# 15-150: Principles of Functional Programming

# Lecture 8: Sorting Trees

We implemented mergesort for trees.

We showed that there is considerable opportunity for parallelism
compared with mergesort for lists.

We mentioned the need for tree rebalancing, in order to constrain the
depth of trees returned by recursive calls in our mergesort.

### Key Concepts

- Sorted Trees
- Divide and Conquer for Trees
- Span Analysis
- Tree Balance

A tree is said to be *balanced* if `d` is
`O(log n)`, with `d` the *depth* of the tree
and with `n` the `size` of the tree. The size could be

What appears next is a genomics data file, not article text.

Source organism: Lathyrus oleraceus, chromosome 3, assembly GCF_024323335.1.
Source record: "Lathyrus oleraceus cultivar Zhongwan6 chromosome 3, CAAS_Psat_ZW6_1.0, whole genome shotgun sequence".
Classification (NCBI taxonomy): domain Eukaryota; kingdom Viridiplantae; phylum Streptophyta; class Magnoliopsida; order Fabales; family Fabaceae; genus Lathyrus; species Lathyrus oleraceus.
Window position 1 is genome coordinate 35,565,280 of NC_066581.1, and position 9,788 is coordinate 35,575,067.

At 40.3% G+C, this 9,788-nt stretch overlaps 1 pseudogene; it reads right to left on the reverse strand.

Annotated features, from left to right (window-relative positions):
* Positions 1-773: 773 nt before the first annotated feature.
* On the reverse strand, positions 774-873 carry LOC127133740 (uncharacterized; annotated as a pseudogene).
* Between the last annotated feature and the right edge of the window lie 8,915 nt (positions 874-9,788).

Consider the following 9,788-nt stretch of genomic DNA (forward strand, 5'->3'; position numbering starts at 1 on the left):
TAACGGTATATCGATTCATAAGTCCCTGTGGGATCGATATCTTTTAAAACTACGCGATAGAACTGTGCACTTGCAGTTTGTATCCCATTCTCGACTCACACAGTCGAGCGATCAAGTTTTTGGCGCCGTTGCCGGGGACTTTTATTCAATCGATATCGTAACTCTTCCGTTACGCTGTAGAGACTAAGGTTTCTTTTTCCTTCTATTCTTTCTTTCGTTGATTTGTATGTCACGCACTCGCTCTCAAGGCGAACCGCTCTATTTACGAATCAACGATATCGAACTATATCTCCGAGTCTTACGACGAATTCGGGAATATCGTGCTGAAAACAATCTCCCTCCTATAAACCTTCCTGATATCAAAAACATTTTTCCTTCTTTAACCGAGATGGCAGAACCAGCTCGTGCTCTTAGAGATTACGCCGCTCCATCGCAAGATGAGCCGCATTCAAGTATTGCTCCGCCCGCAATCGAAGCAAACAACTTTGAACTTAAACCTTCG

measured either in terms of the number of nodes or the number of
leaves (e.g., `Empty`s), depending on the particular
application code. (A binary tree has `n` nodes if and only if
it has `n+1` leaves.) For a balanced tree we often view the
left subtree and right subtrees of the root as each containing roughly
half the overall number of nodes, i.e., roughly `n/2`. We say
that a tree of depth `d` is *perfectly balanced* if it
has depth 0 or if each immediate subtree is perfectly balanced and has
depth `d-1`. We say that a tree is *unbalanced* if it
is not balanced.